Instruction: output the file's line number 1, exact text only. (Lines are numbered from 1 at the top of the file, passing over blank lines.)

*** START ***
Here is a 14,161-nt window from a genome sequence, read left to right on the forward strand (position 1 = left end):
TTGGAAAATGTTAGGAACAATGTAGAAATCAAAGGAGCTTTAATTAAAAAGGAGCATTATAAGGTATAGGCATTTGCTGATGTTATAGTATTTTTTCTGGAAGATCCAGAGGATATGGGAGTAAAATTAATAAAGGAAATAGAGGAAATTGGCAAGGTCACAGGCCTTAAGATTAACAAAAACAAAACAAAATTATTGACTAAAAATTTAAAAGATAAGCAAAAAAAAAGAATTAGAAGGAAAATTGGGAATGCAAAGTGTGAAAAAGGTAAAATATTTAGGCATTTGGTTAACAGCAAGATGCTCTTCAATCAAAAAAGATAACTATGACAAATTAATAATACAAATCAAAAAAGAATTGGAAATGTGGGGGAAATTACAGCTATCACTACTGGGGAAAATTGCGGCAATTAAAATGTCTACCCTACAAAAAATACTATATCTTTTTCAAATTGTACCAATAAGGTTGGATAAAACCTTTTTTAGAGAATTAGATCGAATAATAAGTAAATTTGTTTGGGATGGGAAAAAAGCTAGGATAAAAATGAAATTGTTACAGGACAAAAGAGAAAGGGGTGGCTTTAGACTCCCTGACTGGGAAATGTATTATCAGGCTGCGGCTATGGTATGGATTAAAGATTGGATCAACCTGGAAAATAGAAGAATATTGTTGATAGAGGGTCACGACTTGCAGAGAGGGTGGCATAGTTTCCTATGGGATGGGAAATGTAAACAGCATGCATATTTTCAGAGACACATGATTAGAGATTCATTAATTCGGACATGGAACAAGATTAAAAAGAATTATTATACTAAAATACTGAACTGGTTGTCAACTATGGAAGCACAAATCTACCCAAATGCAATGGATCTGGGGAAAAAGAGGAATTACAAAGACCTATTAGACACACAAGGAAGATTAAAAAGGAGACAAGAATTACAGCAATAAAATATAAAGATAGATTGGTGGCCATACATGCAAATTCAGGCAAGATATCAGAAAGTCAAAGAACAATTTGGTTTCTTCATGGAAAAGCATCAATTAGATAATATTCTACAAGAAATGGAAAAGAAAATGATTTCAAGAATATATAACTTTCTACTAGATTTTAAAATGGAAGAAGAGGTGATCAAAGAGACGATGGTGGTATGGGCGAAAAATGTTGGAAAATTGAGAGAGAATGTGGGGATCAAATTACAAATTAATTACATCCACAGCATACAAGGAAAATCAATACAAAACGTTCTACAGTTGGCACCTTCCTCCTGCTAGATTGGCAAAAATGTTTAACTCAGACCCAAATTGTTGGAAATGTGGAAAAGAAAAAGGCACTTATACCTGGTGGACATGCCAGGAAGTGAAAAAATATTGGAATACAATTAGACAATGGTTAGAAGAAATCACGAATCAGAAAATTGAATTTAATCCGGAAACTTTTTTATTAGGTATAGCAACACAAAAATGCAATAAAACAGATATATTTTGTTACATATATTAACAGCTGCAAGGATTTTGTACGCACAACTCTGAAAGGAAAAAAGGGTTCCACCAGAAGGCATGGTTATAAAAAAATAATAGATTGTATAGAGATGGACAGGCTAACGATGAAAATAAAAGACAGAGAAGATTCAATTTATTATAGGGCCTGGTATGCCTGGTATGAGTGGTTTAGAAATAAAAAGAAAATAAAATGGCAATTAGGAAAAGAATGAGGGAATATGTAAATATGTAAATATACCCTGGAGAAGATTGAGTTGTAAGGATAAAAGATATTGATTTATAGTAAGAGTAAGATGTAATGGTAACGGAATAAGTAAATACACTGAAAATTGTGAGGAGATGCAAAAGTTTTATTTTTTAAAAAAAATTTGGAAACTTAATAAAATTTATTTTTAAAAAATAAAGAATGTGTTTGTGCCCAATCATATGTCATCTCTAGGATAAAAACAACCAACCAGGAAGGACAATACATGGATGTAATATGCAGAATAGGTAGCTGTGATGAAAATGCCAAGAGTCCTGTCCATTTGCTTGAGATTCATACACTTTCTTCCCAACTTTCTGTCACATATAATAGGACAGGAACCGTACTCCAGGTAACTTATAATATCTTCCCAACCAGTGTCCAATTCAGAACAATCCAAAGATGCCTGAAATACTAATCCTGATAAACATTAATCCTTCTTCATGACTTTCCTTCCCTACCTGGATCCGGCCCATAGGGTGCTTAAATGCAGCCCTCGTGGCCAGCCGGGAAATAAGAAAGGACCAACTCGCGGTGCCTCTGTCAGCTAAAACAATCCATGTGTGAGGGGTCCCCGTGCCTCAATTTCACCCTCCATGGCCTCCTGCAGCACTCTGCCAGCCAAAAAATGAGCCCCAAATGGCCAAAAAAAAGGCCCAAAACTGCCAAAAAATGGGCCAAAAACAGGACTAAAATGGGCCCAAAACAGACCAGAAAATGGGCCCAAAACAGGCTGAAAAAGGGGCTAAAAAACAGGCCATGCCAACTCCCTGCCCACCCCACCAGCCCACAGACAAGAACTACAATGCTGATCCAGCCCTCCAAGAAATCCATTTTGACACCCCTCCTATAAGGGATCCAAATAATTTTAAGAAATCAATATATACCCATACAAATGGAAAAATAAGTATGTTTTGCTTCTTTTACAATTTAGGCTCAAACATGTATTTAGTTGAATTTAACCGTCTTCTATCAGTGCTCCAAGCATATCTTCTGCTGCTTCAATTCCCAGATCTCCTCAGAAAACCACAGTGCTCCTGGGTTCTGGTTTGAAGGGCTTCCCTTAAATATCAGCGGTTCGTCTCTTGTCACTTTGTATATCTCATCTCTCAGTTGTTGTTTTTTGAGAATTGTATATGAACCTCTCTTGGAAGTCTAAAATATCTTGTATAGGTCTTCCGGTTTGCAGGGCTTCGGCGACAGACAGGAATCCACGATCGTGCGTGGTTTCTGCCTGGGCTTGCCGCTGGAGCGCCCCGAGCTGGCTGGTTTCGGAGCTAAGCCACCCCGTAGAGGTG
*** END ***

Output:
Here is a 14,161-nt window from a genome sequence, read left to right on the forward strand (position 1 = left end):